Project TeamChild

I was expelled from school. What I did was wrong, I know, but I wanted to make up for it, not sit at home for a year. My TeamChild advocate encouraged me to get into counseling and to start doing community service hours. She then negotiated with the school district, and we created a plan that would allow me back in school. I'm so happy to be back in school. I'll be able to show everyone that I can do well.

-- R.W., Project TeamChild client

Through an alliance between public defender and legal services organizations, Project TeamChild, a joint project of Columbia Legal Services, the Seattle-King County Defender Association, and the Washington Defender Association, addresses the gap in juvenile advocacy that results from the traditional separation of the civil and criminal justice systems. The project, initiated in 1995 with funding from OJJDP, supports a full-time attorney to represent juvenile offenders on civil legal issues. Public defenders can refer their clients to Project TeamChild for advocacy on issues such as access to education, mental and medical health benefits, and safe living situations.

Project TeamChild advocates for clients on a variety of issues, both in and outside the courtroom, most frequently addressing school issues. The project seeks readmission to school and other educational alternatives for expelled students and obtains specialized assessment and services for disabled youth. During the course of assisting clients, Project TeamChild often uncovers an unidentified learning disability or special need. This discovery can facilitate the return of children to school and the initiation of appropriate services. Project TeamChild attorneys also devise individualized programs and agreements that satisfy the needs of both school and student, eliminating the necessity for suspension or expulsion. Project TeamChild attorneys work with schools to ensure that students receive the full benefit of Federal and State laws that provide rights and services to those with special education needs.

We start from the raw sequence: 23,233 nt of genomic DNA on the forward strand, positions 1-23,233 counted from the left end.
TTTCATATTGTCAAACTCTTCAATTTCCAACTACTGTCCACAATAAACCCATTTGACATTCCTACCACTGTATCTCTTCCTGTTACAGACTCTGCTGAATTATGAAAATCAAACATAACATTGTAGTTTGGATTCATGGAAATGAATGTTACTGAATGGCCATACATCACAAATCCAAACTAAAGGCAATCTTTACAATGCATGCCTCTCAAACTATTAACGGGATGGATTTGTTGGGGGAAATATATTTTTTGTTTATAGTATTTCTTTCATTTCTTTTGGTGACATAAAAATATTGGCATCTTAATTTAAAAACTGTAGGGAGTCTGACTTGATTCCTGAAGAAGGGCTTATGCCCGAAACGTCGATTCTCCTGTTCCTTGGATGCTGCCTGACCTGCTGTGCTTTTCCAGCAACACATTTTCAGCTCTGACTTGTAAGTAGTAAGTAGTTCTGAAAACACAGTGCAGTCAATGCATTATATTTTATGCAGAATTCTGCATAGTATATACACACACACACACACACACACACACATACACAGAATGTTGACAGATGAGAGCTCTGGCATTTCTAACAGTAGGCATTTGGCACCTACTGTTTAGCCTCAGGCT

Approximately 30 percent of Project TeamChild cases involve children with multiple problems. Project TeamChild lawyers bring together representatives from numerous agencies to devise plans that address these children's educational, mental health, medical, and housing needs comprehensively rather Figure 1: Comparison of Recidivism Rates After 6 Months than in a piecemeal fashion. In other cases, Project TeamChild assists public defenders by obtaining community-based alternatives to incarceration. Project TeamChild has often secured educational, mental health, or social services, so that judges are persuaded to give youth a community sentence. Volunteer tutors and mentors also play a critical role in Project TeamChild's success by providing encouragement and support to children.

Although Project TeamChild is a relatively new project, 2 years of independent evaluation have shown that it works. The findings demonstrated that Project TeamChild had tremendous success in facilitating school reentry (Ezell, 1997). Virtually every youth who was not in school when Project TeamChild opened that youth's case was reinstated by the time the case was closed. The study also found that, compared with a control group of similarly situated young people, Project TeamChild clients "showed better stability and direction in their school, mental health, family, and employment status. Further, Project TeamChild clients are less likely to be rearrested, violate probation, or be convicted of new crimes" (see figure 1). The evaluation concluded that Project TeamChild:

bullet Enhances juveniles' access to educational services.
bullet Increases opportunities for youth to obtain mental health and other social services.
bullet Helps reduce the likelihood of future criminal behavior.

With offices in four Washington State counties, Project TeamChild's goal is to help obtain needed services for its clients. Project TeamChild's partnership of civil and criminal legal services enhances dispositional outcomes.

Innovative Approaches to Juvenile Indigent Defense Juvenile Justice Bulletin   ·  December 1998